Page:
Klinghoffer: There's an understandable tendency among conservatives to wish that race would just go away as something that people have to be aware of or think about. But that tendency may not be Biblically correct. Take affirmative action. From a secular perspective, it has two possible justifications: as 1) racial spoils or payback, and 2) as a way to insure that a university or workplace should not lack persons representing the unique perspective of the African-American, the Hispanic-American, or what have you. Now, the Bible is not unfamiliar with racial spoils, and gives some approval to it. The Jews when they left Egyptian slavery are said to have emptied the country of its riches (Exodus 12:36), which they then took with them into the wilderness and used to construct the implements of the Tabernacle. Biblical tradition also links the institution of pidyon ha'ben, the redemption of the first born by paying a certain token amount to a priest, with "payback" for the sin Joseph's brothers committed in selling him as a slave. As for the unique perspective offered by a member of a racial minority, there are Biblical grounds for thinking that, say, an African-American can indeed contribute something, spiritually, that a European-American can't, and vice versa.

The Bible sees apparently material phenomena, like race, as being ultimately spiritual in nature. That's in contrast with secularism, which sees material stuff as the only reality. So a person's race has spiritual significance. God created races and nations because each has something unique to contribute, a goal or mission different from that of any other group. So to want, let's say, your university to include a fair representation of African-Americans, even if that means having different admission criteria, seems at least defensible.
 
Glazov:
Can there be a coherent political conservatism without God?

Klinghoffer:
Not really. Russell Kirk lays this out in The Conservative Mind, where he identifies the very first principle of a conservative worldview as "Belief in a transcendent order, or body of natural law, which rules society as well as conscience. Political problems, at bottom, are religious and moral problems." Whittaker Chambers wrote in Witness that, "Political freedom, as the Western world has known it, is only a political reading of the Bible." So maybe there's an alternative secular path to constructing a political philosophy of ordered liberty? The problem is that the kind of freedom Chambers came to embrace, at the same time he was undergoing a spiritual awakening, is founded on a respect for personal responsibility, the idea that the government should clear a space for us to live our lives and make our own mistakes. That's perfectly compatible with the Bible. The most important word in a discussion of Scripture is "commandment." Our being commanded by God assumes our personal responsibility, free moral agency. Secular materialism, by contrast, tends to see people as captives of Nature, like sophisticated animals, neither morally free nor morally responsible. A secular worldview is ripe for the temptation on the part of lawmakers to coerce us - for "own good," of course.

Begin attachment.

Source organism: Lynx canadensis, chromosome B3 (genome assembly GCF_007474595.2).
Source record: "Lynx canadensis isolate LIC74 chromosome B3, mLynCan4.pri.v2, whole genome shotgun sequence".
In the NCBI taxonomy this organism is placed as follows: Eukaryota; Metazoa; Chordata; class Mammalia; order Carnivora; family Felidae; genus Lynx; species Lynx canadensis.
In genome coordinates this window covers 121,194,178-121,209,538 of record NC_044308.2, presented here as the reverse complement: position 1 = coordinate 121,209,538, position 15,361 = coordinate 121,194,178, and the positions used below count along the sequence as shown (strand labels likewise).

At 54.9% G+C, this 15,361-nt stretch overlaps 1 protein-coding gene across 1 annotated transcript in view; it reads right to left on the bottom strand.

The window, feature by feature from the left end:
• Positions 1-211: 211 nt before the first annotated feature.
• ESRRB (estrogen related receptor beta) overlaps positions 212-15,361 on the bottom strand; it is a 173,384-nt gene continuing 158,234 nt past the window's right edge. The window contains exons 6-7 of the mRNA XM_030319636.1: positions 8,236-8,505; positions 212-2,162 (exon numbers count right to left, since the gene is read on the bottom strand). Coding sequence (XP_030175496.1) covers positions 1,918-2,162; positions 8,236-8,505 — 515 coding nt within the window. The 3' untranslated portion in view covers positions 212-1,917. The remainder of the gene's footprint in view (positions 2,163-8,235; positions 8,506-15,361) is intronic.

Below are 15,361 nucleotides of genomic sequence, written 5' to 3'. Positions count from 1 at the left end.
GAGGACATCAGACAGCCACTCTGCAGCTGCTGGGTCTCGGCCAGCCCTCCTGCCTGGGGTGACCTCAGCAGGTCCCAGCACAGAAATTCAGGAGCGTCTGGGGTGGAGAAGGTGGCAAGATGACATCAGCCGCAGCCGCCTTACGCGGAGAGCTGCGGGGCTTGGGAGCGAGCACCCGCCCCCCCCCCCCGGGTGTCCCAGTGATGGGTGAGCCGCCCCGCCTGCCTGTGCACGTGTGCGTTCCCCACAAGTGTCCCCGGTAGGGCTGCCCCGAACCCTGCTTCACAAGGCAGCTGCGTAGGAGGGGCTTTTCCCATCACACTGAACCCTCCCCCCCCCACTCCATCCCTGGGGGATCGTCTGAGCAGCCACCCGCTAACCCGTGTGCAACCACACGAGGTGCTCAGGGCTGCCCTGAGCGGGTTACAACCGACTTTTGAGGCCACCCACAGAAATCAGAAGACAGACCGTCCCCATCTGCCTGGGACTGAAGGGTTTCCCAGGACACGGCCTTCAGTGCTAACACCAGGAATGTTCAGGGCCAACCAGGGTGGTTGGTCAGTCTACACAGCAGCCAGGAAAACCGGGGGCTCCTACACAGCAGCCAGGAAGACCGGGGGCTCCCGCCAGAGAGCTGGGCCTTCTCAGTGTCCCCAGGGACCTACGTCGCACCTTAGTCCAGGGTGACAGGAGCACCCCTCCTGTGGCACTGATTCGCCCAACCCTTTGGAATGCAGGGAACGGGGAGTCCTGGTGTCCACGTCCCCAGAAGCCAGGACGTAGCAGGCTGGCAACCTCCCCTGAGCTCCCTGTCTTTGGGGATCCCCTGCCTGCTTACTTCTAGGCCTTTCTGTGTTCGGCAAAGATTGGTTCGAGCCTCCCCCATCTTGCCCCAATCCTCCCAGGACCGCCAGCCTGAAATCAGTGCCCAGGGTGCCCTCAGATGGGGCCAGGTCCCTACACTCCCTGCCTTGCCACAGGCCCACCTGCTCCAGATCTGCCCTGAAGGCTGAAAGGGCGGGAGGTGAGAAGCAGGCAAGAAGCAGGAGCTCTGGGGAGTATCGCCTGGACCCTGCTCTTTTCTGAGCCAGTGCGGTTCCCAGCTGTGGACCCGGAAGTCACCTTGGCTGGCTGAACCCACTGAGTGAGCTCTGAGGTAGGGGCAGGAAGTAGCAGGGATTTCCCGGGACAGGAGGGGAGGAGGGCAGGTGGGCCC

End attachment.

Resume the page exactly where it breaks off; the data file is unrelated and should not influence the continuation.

Glazov:
What philosophical question, if any, underlies the range of differences between conservatives and liberals on the hottest political issues of the day?

Klinghoffer: